It sends out the message that real Asian people can't play positive/heroic roles. It implies that Asian people can't be heroes and aren't worth talking about. I don't care that this might not be what Hollywood directors are intending - it's the message that's being sent out by whitewashing. In this day and age when people are being flooded with images everywhere they go - the images used in movies, ads, cartoons matter. Who you use to represent in movies matters. This stays in people's minds.

And it's unsupportive of Asian actors seeking roles that don't stereotype or dehumanise their race.

lady_jafaria and suburbanspleen sum things up very well about the Prince of Persia movie here:



Seriously, people. Not that hard to do research on other cultures. Hollywood makes huge efforts to do research on how people lived in the past. They can do the same when it comes to researching other cultures too.
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Please READ this. The following text in italics is a must read article. It's on the discrimination women and other minority groups face, once they become leaders in their workplaces.

From wikipedia: A glass cliff is a term coined by Dr Michelle Ryan and Prof Alex Haslam of Exeter University, United Kingdom, in 2004.

Their research demonstrates that once women break through the glass ceiling and take on positions of leadership they often have experiences that are different from their male counterparts. More specifically, women are more likely to occupy positions that can be described as precarious and thus have a higher risk of failure - either because they are in organizational units that are in crisis or because they are not given the resources and support needed for success. Extending the metaphor of the glass ceiling, they evoke the metaphor of the ‘glass cliff’ to capture the subtlety to the phenomenon and feeling of teetering on the edge. [1]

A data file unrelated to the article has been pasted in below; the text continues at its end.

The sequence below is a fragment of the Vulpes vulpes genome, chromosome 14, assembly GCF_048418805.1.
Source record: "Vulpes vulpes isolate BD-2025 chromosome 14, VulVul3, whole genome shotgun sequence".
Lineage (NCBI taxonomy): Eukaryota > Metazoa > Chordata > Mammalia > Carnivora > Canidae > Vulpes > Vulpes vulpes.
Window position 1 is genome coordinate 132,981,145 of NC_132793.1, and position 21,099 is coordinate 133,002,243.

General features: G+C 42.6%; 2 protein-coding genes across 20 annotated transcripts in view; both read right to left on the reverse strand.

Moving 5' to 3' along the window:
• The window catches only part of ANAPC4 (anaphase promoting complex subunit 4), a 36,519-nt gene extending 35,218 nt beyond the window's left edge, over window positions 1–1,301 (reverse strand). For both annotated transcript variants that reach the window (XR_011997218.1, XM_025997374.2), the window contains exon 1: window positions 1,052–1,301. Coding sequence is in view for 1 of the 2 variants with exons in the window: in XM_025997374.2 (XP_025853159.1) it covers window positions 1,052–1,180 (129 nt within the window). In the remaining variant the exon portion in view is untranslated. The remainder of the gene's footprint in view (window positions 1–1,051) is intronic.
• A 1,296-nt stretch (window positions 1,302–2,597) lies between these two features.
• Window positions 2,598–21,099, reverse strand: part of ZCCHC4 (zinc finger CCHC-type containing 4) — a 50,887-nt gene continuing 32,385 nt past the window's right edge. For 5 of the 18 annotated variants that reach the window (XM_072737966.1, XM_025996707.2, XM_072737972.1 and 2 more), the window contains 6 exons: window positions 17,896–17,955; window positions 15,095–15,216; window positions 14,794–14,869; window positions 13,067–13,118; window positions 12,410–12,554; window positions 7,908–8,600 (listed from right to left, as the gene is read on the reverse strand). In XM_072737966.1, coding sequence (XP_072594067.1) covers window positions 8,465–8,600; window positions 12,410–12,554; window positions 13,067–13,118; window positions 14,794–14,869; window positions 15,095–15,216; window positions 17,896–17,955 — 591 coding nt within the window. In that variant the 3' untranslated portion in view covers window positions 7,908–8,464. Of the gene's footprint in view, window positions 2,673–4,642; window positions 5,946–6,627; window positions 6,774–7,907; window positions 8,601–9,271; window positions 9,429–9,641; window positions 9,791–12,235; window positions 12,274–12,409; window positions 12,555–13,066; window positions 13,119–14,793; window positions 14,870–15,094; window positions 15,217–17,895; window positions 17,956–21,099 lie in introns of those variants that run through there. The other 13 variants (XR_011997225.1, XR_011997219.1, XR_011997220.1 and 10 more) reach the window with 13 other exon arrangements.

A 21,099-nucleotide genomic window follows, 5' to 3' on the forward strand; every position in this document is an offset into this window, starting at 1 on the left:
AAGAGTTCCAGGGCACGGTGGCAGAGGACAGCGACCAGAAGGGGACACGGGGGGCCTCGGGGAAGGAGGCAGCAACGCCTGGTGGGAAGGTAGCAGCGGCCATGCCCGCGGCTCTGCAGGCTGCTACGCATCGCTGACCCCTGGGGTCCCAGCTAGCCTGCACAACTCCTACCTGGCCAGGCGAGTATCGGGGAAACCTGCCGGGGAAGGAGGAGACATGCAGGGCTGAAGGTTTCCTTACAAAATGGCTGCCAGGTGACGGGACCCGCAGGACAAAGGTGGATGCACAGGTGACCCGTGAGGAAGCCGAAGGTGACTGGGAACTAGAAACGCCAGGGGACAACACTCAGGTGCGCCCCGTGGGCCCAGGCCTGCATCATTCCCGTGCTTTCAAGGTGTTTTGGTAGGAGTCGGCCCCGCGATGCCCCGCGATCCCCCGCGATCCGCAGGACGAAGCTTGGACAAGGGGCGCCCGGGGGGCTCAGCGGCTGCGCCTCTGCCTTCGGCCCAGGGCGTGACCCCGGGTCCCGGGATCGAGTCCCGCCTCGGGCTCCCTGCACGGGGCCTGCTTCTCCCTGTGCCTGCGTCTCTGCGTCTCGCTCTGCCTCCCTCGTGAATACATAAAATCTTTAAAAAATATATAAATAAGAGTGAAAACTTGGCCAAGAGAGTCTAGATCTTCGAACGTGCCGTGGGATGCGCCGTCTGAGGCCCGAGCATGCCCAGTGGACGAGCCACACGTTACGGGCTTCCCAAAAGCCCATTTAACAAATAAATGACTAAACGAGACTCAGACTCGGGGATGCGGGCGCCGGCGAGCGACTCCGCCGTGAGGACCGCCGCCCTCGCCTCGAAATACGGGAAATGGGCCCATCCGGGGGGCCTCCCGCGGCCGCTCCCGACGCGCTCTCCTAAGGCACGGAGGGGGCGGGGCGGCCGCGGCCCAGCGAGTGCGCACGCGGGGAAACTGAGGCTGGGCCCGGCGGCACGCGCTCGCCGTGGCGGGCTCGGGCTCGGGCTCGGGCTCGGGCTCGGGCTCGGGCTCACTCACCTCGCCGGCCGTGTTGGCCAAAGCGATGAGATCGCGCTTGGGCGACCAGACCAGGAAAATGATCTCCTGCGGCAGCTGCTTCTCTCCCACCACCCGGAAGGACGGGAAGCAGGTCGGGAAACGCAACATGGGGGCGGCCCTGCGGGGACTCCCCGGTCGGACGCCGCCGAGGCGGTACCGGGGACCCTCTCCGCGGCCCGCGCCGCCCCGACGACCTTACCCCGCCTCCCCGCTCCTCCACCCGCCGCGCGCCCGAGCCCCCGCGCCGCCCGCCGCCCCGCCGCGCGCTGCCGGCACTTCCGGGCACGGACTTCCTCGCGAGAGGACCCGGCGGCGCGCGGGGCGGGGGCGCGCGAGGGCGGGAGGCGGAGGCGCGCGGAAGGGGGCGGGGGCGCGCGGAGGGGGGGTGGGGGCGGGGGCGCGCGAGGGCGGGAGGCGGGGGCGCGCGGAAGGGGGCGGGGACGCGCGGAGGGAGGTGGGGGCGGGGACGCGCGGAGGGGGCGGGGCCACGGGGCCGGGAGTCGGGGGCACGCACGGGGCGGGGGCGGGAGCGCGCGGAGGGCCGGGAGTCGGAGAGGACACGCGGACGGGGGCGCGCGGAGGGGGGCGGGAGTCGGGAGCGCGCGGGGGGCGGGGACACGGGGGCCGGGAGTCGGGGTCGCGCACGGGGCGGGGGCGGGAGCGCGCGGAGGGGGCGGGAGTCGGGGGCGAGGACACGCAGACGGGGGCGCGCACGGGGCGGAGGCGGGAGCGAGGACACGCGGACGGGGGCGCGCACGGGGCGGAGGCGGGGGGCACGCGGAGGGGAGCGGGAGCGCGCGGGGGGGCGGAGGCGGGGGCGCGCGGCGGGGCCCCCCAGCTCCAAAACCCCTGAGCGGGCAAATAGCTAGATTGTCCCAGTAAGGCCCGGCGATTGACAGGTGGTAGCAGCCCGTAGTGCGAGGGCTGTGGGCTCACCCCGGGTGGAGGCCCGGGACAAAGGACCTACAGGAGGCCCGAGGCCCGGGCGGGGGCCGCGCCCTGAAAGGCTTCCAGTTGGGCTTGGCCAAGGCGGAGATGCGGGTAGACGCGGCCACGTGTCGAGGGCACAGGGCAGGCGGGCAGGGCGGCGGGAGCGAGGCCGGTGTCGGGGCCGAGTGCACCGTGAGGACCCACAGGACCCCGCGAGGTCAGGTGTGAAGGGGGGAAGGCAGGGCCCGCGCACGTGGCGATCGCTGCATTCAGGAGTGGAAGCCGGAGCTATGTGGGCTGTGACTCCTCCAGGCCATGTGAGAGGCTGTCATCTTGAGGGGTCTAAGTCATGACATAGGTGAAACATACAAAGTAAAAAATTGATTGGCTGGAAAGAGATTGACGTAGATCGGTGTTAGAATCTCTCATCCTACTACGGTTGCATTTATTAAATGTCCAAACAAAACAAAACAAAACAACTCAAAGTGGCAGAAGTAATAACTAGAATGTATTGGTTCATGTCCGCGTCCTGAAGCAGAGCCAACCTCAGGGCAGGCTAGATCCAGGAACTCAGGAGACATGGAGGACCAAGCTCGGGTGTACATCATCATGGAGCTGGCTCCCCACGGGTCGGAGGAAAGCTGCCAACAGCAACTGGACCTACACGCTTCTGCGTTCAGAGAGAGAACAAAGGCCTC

Michelle Ryan is a Associate Professor in the School of Psychology at the University of Exeter. Alex Haslam is a Professor of Psychology at University of Exeter and editor of the European Journal of Social Psychology. Their research into the glass cliff is funded by the Leverhulme Trust, the European Social Fund, and the Economic and Social Research Council.

In 2005 research into the glass cliff was shortlisted for the Times Higher Education's Research Project of the Year and will feature in New York Times Magazine'sIdeas of 2008.

"It therefore appears that after having broken through a glass ceiling women are actually more likely than men to find themselves on a "glass cliff", meaning their positions of leadership are risky or precarious." [2]

The official website on the glass cliff is: http://psy.ex.ac.uk/seorg/glasscliff/